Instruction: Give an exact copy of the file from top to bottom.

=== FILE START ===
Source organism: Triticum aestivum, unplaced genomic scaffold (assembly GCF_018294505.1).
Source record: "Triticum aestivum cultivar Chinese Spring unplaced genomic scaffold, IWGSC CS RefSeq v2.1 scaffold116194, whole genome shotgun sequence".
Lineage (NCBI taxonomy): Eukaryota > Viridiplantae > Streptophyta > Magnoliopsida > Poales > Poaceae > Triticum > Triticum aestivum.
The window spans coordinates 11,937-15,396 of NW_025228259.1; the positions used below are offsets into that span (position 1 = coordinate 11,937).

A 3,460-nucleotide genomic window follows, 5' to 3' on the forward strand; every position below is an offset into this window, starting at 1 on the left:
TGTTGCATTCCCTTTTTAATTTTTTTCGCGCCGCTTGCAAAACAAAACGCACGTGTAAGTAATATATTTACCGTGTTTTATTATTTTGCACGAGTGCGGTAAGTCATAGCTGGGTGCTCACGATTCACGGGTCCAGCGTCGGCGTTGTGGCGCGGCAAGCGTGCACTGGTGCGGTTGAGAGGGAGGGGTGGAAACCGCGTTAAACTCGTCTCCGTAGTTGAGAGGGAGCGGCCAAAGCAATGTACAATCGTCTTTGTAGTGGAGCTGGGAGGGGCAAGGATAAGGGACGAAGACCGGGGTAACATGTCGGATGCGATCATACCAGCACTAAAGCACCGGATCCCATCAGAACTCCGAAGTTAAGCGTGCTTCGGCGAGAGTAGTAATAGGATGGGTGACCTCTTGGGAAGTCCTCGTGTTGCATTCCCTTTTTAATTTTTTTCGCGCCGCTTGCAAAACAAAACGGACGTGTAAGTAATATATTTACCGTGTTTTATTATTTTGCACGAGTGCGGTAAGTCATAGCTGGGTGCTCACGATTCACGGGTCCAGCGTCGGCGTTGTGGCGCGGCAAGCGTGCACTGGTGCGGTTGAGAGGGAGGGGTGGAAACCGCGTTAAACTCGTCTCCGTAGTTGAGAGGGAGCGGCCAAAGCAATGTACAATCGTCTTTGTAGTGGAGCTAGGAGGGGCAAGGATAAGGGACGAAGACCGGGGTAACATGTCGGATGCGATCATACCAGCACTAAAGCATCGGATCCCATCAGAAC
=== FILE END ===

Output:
Source organism: Triticum aestivum, unplaced genomic scaffold (assembly GCF_018294505.1).
Source record: "Triticum aestivum cultivar Chinese Spring unplaced genomic scaffold, IWGSC CS RefSeq v2.1 scaffold116194, whole genome shotgun sequence".
Lineage (NCBI taxonomy): Eukaryota > Viridiplantae > Streptophyta > Magnoliopsida > Poales > Poaceae > Triticum > Triticum aestivum.
The window spans coordinates 11,937-15,396 of NW_025228259.1; the positions used below are offsets into that span (position 1 = coordinate 11,937).

A 3,460-nucleotide genomic window follows, 5' to 3' on the forward strand; every position below is an offset into this window, starting at 1 on the left:
TGTTGCATTCCCTTTTTAATTTTTTTCGCGCCGCTTGCAAAACAAAACGCACGTGTAAGTAATATATTTACCGTGTTTTATTATTTTGCACGAGTGCGGTAAGTCATAGCTGGGTGCTCACGATTCACGGGTCCAGCGTCGGCGTTGTGGCGCGGCAAGCGTGCACTGGTGCGGTTGAGAGGGAGGGGTGGAAACCGCGTTAAACTCGTCTCCGTAGTTGAGAGGGAGCGGCCAAAGCAATGTACAATCGTCTTTGTAGTGGAGCTGGGAGGGGCAAGGATAAGGGACGAAGACCGGGGTAACATGTCGGATGCGATCATACCAGCACTAAAGCACCGGATCCCATCAGAACTCCGAAGTTAAGCGTGCTTCGGCGAGAGTAGTAATAGGATGGGTGACCTCTTGGGAAGTCCTCGTGTTGCATTCCCTTTTTAATTTTTTTCGCGCCGCTTGCAAAACAAAACGGACGTGTAAGTAATATATTTACCGTGTTTTATTATTTTGCACGAGTGCGGTAAGTCATAGCTGGGTGCTCACGATTCACGGGTCCAGCGTCGGCGTTGTGGCGCGGCAAGCGTGCACTGGTGCGGTTGAGAGGGAGGGGTGGAAACCGCGTTAAACTCGTCTCCGTAGTTGAGAGGGAGCGGCCAAAGCAATGTACAATCGTCTTTGTAGTGGAGCTAGGAGGGGCAAGGATAAGGGACGAAGACCGGGGTAACATGTCGGATGCGATCATACCAGCACTAAAGCATCGGATCCCATCAGAAC